This Maryland and Pennsylvania Circular, No. 116, officially creates a flag stop at Spangler’s swimming pool. This recreational spot later became Springwood Park at mile post 71.5 on the railroad. Many people today remember the York Township pool with its cold, cold water and sloping slides. See photo here. Also of interest: York Township’s Springwood Park dance hall: ‘We would pack the place’.
The Dagger is a website that covers Harford County, Maryland.
One of its bloggers covers issues in the Delta area of southeastern York County.
When you cover that area, it’s inevitable to look in on the Ma & Pa Railroad, or what remains of such.
Gary Heiland, friend of Yorktownsquare.com, passed along a recent Dagger post, with the intriguing headline: “Massacre at Scott Creek: A Veritable Rummage Sale of Unwanted Household Furnishings Litter Delta Railroad Line.”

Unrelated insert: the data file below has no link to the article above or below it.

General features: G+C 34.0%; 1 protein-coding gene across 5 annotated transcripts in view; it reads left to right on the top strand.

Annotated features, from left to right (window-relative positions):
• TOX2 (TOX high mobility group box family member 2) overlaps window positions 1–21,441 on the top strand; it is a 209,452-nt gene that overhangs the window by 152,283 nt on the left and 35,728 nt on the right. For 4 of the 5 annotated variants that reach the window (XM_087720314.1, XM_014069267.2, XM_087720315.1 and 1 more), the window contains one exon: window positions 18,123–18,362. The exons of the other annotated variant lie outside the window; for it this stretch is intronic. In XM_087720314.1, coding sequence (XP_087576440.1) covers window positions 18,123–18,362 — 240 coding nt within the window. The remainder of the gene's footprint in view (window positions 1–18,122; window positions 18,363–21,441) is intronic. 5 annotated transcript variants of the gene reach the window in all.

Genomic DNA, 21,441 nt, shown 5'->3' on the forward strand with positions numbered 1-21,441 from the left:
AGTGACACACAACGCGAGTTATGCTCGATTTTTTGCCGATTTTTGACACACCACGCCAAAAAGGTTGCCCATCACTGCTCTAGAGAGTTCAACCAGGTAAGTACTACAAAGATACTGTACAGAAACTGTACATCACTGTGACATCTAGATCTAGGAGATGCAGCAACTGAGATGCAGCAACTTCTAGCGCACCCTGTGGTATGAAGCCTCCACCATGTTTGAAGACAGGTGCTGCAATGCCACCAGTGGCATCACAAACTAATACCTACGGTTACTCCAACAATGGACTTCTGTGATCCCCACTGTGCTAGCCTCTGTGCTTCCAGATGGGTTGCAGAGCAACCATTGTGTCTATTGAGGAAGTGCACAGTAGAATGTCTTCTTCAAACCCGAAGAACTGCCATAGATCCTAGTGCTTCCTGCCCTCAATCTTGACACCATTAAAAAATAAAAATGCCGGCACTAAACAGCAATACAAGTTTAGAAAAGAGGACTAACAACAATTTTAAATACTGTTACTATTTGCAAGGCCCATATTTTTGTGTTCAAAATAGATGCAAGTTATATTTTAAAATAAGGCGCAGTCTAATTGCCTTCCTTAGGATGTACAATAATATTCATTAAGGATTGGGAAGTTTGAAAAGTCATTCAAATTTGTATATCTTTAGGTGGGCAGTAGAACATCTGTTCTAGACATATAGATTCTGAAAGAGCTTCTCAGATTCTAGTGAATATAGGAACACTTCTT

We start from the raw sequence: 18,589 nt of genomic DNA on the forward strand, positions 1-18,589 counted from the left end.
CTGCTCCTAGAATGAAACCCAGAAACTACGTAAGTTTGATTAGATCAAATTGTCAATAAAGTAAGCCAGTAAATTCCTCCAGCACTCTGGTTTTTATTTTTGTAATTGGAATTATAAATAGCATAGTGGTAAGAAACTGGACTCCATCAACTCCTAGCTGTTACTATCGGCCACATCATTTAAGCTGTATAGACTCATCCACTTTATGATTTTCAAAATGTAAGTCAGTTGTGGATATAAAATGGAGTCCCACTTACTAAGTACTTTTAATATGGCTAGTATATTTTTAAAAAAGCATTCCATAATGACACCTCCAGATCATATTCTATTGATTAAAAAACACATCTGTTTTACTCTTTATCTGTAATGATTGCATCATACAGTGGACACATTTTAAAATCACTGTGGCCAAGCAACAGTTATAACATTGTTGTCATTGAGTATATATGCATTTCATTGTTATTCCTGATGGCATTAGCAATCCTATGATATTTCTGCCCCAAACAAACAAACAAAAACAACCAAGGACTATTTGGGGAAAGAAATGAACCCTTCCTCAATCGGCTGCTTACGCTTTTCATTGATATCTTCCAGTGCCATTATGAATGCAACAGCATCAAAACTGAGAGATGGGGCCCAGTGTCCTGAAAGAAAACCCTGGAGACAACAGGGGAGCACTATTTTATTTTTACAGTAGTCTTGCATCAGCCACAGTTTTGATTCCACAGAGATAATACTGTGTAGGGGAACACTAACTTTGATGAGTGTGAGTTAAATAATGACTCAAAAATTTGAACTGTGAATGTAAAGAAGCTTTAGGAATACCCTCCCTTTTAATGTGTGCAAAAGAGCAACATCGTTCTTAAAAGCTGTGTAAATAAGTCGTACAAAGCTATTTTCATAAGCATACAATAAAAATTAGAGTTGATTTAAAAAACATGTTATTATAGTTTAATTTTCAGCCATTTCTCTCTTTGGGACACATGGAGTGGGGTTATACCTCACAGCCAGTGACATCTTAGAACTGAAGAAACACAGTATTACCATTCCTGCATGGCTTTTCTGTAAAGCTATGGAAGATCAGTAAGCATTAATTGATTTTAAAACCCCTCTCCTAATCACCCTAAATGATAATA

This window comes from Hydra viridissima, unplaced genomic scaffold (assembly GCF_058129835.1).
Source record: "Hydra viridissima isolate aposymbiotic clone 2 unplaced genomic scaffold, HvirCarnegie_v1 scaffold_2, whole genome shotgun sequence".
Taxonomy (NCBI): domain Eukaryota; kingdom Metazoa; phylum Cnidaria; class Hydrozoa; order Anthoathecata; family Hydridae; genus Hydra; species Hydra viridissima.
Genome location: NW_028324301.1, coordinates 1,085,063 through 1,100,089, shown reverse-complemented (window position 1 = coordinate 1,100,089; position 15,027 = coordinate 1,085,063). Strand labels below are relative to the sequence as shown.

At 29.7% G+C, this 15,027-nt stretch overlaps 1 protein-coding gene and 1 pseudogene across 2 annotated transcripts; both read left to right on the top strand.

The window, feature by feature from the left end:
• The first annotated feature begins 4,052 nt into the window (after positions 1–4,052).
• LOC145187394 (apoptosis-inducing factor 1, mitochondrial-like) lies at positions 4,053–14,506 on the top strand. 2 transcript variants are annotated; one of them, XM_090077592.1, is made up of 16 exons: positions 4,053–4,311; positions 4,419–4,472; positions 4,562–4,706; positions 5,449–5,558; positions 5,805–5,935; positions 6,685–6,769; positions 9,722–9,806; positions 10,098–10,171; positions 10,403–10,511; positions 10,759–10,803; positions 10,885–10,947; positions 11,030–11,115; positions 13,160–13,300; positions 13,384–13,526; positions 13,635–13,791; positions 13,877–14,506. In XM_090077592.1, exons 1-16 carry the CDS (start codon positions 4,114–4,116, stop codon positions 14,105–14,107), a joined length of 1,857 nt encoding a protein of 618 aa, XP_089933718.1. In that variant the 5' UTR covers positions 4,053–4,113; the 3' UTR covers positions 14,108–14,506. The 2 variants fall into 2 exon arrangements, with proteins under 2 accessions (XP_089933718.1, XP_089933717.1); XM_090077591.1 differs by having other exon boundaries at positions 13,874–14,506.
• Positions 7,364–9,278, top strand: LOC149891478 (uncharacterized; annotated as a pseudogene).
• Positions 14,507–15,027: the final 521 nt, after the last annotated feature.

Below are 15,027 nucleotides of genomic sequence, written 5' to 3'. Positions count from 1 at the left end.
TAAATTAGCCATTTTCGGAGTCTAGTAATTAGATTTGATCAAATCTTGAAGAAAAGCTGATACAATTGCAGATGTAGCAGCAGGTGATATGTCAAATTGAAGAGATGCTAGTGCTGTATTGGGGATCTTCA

The Ma & Pa, that old curvy Baltimore to York rail line, is intriguing enough. But this post, written by Told Holden, involves a Delta-area trestle, certain to bring up memories of many who played around these treacherous bridges as youngsters.
Here’s a piece of the post:
“As a kid I would walk the rails from the slaughter house, out and around the bend of the tracks to the ever-so-long wooden trestle as the line headed north to its final destination of York. In the distance was the long trestle I would try to walk across after a train crossed. It still looks as long as it did when I was a kid. Moss has aged the wood…the rails long since taken up… a few large trees have fell across parts of it, and still it stands, beautiful and strong and bold as ever. I remember slow moving freights at the station, loading or unloading, and I would race down Bunker Hill road so I could get a good look as they crossed over the trestle.”
Read the whole thing at Massacre.
And here’s a post, from yorktownsquare.com, about another Ma & Pa trestle near Red Lion: Old Ma & Pa Railroad trestle may again carry passengers – on bicycles – some day.
Also of interest
*Circular image from Charlie Mahan’s collection, courtesy of Rudy Fischer.